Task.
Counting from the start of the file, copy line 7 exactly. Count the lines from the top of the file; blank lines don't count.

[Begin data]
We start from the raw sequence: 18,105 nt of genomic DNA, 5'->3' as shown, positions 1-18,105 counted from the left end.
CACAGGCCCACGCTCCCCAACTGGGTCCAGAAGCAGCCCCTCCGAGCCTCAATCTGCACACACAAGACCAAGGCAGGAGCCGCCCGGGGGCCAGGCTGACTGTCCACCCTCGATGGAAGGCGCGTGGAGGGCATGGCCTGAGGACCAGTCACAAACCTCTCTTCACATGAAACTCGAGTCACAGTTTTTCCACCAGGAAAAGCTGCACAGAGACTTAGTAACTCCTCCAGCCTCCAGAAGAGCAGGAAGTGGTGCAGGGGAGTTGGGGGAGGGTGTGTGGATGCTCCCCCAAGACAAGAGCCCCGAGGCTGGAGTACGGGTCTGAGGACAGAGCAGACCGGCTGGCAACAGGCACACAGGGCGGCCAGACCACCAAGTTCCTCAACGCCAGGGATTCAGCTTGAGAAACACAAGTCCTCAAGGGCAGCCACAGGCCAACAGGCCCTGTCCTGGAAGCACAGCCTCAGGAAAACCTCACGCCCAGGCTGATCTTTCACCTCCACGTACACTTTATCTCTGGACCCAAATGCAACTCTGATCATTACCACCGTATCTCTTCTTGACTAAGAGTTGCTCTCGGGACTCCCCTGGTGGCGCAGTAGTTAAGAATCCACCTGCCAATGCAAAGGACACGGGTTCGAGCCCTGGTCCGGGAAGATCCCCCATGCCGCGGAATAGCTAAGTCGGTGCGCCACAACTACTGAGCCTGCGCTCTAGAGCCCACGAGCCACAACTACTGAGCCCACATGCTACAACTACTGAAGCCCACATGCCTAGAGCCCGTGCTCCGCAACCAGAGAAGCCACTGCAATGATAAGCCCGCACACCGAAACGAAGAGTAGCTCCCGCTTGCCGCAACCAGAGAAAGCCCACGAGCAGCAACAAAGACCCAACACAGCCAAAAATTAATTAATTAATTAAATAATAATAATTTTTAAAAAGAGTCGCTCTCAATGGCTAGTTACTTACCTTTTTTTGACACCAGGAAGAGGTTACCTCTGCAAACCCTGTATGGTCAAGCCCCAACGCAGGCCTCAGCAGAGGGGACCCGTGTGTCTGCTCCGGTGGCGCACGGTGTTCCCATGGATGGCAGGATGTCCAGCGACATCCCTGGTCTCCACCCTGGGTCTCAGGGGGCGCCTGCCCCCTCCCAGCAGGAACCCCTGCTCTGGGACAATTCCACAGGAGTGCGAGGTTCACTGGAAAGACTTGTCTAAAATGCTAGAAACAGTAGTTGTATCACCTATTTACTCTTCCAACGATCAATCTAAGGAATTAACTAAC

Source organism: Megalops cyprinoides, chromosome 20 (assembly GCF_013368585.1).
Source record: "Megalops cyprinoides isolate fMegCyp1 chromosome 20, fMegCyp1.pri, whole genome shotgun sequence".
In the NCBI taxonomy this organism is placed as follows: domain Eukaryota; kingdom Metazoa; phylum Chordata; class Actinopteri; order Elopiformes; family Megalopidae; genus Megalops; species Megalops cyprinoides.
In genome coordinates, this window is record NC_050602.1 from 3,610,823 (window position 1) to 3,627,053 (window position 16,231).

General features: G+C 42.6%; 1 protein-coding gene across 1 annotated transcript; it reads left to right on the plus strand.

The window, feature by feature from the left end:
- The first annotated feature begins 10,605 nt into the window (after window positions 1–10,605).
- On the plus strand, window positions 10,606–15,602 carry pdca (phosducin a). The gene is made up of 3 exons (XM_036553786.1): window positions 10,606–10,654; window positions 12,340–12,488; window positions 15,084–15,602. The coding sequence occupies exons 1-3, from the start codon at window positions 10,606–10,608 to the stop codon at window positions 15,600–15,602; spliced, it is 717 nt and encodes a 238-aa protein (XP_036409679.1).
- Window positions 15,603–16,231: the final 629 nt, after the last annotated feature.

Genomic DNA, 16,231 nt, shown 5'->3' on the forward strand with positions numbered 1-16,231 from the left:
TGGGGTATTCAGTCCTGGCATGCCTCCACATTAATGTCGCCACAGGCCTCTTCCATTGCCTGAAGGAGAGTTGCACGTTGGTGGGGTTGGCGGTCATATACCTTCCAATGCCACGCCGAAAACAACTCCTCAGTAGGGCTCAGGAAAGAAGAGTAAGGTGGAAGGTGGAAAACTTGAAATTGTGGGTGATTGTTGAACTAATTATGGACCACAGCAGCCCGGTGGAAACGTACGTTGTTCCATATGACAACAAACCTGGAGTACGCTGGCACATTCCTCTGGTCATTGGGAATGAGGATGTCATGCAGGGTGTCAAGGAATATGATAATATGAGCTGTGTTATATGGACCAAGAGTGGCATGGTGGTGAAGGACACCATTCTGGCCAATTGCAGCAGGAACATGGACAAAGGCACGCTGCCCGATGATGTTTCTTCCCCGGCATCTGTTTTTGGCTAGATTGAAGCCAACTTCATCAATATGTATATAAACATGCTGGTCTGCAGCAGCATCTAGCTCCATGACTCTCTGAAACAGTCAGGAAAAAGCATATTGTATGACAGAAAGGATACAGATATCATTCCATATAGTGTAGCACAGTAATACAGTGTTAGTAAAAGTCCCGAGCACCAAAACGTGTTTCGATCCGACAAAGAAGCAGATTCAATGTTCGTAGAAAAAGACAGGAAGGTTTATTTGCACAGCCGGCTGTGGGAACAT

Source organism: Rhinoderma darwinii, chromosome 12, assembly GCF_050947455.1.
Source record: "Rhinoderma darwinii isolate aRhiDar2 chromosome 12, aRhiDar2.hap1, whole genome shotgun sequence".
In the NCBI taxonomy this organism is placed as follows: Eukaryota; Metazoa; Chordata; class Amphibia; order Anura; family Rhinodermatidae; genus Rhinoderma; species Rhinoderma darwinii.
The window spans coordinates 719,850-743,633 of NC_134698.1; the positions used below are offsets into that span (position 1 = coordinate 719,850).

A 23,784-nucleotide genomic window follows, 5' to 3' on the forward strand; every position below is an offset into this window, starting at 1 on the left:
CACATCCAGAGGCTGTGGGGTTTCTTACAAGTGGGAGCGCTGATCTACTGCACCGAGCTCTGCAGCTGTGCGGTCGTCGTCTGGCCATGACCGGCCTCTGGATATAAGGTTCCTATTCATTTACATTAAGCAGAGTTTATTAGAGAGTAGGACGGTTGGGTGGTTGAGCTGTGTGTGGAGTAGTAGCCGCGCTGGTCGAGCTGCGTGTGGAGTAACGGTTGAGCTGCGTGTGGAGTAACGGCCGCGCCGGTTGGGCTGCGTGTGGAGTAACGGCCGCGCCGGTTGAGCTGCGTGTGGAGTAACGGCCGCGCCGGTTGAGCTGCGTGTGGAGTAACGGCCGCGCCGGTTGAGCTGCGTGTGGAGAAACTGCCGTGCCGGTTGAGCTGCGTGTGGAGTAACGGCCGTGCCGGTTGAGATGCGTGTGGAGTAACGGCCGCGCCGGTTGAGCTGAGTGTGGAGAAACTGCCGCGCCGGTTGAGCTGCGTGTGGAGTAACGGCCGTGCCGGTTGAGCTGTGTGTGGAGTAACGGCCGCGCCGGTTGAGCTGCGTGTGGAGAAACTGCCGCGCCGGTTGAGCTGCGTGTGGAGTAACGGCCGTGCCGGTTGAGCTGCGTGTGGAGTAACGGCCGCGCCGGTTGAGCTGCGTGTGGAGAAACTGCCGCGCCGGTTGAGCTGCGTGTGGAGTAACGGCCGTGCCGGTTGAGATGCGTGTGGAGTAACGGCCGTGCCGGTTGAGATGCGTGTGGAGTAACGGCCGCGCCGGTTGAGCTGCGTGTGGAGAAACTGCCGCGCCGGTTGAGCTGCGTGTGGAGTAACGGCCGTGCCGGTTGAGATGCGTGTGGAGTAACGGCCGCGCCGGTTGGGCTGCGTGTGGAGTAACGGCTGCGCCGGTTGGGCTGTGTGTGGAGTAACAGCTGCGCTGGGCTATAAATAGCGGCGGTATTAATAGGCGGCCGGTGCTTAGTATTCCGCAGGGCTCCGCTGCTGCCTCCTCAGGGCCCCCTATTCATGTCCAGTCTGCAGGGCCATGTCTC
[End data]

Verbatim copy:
General features: G+C 42.6%; 1 protein-coding gene across 1 annotated transcript; it reads left to right on the plus strand.